All images courtesy of HBO
Two guys walk into a party in a grungy underground space in New York. As a painfully awkward DJ spins trendy cuts by Porches and Mr. Twin Sister, they begin to discuss their main goal of the evening: getting laid. Several unsuccessful attempts later, one finally heeds the advice of a persistent acquaintance and pops a mysterious pill in the hopes of giving his game some chemical assistance, only to discover that it's not the substance he thought it was. This could describe your buddies' Friday night, but in this case, the two guys are rats, the party's underneath some subway tracks, and the pill just so happens to be rat poison.
This sort of deft interplay between human and animal characteristics is the lifeblood of HBO's Animals, an animated half-hour comedy series that premieres on February 5th. Set entirely in NYC, the show's only speaking roles belong to the various non-human species that populate the metropolis. Dogs shame each other for using the word "bitch," pigeons note the subtle flavor of buffalo mozzarella, a bedbug justifies his recent decision to pierce his ear—er, antenna—but Animals also use the perspectives of characters to explore the existential questions that plague us all.
Each episode casts creators Mike Luciano and Phil Matarese as a new species. Whether rats, pigeons, cats, or dogs, their chemistry thrives and attention to the minutiae of everyday life persists, together forming the good-natured core of Animals. The duo originally hatched the idea while working together at an advertising agency, quickly putting together a web series and going on to win an award at New York Television Festival. From there, they were connected with the Duplass brothers, who helped them construct the entire series before they even began shopping it out to networks, putting together a star-studded cast along the way.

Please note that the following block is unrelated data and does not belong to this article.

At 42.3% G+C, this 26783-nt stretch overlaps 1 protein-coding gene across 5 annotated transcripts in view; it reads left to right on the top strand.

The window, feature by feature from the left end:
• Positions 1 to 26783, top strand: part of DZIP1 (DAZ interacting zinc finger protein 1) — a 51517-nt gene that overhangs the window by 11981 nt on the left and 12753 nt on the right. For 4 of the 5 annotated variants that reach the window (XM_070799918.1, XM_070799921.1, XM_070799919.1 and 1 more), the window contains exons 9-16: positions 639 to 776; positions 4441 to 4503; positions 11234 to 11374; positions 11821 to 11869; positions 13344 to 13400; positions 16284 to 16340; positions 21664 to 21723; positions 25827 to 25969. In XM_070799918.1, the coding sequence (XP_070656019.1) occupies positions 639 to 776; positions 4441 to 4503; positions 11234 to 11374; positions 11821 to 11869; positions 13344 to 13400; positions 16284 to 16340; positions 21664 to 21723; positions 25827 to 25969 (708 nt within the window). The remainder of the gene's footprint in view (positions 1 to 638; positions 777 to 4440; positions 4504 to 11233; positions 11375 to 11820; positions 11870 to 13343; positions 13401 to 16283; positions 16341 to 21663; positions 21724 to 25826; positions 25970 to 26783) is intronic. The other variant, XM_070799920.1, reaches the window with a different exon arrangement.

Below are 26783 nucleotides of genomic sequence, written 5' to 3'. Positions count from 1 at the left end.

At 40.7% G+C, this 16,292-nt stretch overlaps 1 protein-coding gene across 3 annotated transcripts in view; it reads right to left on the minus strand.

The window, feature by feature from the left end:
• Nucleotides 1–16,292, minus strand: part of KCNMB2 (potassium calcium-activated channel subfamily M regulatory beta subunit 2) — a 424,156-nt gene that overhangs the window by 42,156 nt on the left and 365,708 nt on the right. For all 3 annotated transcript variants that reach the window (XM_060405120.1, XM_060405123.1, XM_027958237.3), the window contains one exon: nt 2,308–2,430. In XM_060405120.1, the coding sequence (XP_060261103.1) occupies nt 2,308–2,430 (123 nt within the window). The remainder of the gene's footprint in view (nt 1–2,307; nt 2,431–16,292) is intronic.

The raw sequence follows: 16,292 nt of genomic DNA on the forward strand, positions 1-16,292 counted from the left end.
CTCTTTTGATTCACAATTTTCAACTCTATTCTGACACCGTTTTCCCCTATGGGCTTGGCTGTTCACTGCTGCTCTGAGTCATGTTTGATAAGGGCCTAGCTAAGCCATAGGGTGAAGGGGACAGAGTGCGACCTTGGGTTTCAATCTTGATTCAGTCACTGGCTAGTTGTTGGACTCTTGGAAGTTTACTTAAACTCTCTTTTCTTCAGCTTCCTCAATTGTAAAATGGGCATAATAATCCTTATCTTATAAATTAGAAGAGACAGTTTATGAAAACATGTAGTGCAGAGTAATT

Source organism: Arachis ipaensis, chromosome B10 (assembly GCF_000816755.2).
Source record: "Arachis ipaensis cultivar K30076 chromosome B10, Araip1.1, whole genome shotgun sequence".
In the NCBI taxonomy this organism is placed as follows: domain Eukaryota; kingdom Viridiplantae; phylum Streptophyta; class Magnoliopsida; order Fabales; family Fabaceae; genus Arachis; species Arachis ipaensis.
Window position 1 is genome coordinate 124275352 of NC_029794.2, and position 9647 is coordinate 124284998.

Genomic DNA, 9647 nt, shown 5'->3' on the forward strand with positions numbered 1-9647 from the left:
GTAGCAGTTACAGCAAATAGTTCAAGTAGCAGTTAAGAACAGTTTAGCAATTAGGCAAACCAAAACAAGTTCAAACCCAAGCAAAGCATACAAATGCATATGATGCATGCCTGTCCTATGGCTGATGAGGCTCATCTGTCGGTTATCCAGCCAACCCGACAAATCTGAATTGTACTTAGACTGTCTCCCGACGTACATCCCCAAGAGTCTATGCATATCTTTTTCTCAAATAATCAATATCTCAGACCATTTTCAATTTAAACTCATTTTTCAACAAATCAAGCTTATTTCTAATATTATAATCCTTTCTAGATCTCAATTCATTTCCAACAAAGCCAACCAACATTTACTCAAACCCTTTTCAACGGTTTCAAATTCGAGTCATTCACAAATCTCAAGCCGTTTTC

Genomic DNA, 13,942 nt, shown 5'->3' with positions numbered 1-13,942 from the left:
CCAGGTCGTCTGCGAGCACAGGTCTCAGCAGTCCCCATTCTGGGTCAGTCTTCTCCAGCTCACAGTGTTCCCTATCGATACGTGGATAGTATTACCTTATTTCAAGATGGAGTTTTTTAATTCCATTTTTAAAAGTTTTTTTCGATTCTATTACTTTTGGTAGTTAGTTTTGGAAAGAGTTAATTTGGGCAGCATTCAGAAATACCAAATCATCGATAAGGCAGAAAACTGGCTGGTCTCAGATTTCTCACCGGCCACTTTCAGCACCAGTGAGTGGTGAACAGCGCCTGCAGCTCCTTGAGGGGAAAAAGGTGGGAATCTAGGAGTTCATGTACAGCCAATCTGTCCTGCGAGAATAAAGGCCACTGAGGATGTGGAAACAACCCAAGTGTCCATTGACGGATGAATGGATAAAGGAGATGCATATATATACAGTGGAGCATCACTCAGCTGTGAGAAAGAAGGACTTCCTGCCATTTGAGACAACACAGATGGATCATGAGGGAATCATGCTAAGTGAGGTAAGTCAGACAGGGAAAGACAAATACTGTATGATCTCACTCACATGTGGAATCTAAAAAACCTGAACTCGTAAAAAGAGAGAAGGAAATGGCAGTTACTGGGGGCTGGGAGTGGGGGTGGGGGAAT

Having Nick Kroll, Adam Scott, Jason Mantzoukas, Rob Corddry, Aziz Ansari, Ike Barinholtz, Ellie Kemper, Zach Woods, Marc Maron, Nathan Fielder, Paul Scheer, Chelsea Peretti, Kurt Vile, A$AP Rocky, and A$AP Ferg listed in the credits certainly helped when it came time for Sundance 2015, where Animals was picked up by HBO for two seasons. "Our show's really hard to convey through a trailer," Luciano said. "Famous people doing funny voices is obviously a good hook though." If that's the case, come for the cast, and stay for the crushingly honest and observant stories. Over the phone, VICE spoke with the co-creators as they prepared for the show's debut.
VICE: So it's been just over a year since you
debuted this at Sundance. How long ago did the original idea come to you